Monday, June 6, 2011

Original Watercolor by Becky Brocato "Sticking Close"

©Becky Brocato
"Sticking Close" 18" x 18"
Watercolor on 140 lb Arches CP

We had a great time at the Opening Reception of the Texas Watercolor Society 62nd Annual Exhibit in San Antonio, Texas, this past Saturday evening. It was held at the San Antonio Art League and Museum, which is located at 130 King William Street in the beautiful King William Historic District. I am so pleased and honored that my watercolor painting, "Sticking Close," is included in this Exhibit. A big "thank you" to all who came to the Opening Reception. I truly appreciate your interest in and support of my work! This Exhibit has around 50 beautiful water media paintings by artists from all across the United States, and it will be on display throughout the month of June, so I hope you will make time to go by and see it if you are traveling to San Antonio this month.

On Sunday, before heading back to Houston, we browsed the shops in La Villita Historic Arts Village in Downtown San Antonio. I totally enjoyed meeting and visiting with Ugur Kilic (photographer, graphic designer and web site designer) and Susan Carlin (artist and owner) of Nueva Street Gallery. This is one of my favorite galleries in downtown San Antonio, and they always have a wonderful variety of high quality art pieces from 19 amazing artists. The next time you are in San Antonio, you should definitely stop in.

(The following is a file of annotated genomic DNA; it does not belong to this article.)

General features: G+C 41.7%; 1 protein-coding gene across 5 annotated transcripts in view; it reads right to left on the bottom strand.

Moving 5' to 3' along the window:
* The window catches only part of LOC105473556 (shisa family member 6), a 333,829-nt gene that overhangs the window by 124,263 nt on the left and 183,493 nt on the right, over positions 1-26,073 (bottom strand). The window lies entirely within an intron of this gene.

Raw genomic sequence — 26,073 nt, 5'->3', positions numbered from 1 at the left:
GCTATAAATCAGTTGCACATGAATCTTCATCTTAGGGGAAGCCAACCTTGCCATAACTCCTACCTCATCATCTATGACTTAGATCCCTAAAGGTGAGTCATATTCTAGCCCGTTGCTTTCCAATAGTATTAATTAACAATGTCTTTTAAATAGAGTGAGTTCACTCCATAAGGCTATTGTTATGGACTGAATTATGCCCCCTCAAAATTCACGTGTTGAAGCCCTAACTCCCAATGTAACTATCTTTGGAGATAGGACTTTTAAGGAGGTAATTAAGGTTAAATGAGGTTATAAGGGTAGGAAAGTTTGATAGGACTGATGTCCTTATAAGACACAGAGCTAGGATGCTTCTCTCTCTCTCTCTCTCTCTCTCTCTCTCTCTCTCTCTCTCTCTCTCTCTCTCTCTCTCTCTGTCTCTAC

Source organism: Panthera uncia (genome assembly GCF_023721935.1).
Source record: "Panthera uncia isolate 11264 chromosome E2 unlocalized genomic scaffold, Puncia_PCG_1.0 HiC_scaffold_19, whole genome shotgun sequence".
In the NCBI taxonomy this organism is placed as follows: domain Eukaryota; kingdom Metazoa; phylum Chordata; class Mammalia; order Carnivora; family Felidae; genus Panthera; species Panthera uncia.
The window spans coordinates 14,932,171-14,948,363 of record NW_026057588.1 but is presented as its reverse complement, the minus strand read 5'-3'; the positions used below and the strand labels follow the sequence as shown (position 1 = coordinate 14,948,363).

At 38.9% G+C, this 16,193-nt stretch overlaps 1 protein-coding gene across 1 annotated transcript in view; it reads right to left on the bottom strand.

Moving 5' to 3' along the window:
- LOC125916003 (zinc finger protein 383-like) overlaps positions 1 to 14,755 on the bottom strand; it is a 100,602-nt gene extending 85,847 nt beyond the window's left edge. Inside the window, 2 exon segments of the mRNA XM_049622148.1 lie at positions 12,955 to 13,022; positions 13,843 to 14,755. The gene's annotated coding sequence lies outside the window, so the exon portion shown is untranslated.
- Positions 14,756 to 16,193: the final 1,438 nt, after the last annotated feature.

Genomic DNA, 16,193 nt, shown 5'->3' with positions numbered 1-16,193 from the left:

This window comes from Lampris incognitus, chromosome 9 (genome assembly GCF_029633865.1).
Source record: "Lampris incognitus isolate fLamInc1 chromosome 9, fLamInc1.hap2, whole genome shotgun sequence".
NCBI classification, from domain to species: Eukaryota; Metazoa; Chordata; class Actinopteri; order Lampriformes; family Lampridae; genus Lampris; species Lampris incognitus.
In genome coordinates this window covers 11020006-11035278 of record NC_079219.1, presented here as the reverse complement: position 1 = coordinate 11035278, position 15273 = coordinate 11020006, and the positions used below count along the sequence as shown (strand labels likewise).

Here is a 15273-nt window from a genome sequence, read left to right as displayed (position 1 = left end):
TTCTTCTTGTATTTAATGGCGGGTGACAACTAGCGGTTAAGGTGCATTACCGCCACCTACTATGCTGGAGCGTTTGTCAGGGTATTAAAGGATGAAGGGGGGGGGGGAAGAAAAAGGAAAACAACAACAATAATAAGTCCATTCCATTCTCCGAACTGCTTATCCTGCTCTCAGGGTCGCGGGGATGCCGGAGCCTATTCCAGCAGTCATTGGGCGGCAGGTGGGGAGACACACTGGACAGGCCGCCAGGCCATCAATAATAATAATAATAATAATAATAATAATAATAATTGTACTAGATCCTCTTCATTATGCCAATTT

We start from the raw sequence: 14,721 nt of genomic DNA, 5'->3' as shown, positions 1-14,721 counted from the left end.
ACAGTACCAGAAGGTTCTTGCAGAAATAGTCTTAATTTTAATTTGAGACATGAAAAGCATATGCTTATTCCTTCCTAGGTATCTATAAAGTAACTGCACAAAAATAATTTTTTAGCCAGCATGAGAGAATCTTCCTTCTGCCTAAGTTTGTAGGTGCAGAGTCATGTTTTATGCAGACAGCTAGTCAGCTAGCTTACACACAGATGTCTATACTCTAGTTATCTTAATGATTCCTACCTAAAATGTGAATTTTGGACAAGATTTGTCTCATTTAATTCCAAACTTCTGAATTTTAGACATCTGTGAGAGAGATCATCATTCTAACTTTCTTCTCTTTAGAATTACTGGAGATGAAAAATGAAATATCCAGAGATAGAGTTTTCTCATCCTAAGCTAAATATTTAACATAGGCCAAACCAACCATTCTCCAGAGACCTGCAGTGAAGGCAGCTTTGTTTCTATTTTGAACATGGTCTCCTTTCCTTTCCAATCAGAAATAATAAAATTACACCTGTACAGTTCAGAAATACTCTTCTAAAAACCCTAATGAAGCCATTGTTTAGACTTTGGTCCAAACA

Carrie'sCreations said...

You're painting is absolutely stunning!! The horses are fabulous. The way you handled the background and foreground are just awesome. So beautiful! Congratulations on being in the exhibit.

Becky Brocato said...

Thank you, Carrie! I enjoyed browsing your blog and I love your work!

Crystal Cook said...

Wow, I just love this. :) It has such a peaceful, serene feel to it. And the lighting is just gorgeous. I've really enjoyed looking through your posts, you're so talented.

Becky Brocato said...

Thank you, Crystal! And I love your work, too! I love watercolor for the same reasons you mentioned, especially for portraits and showing the glow of light on a subject.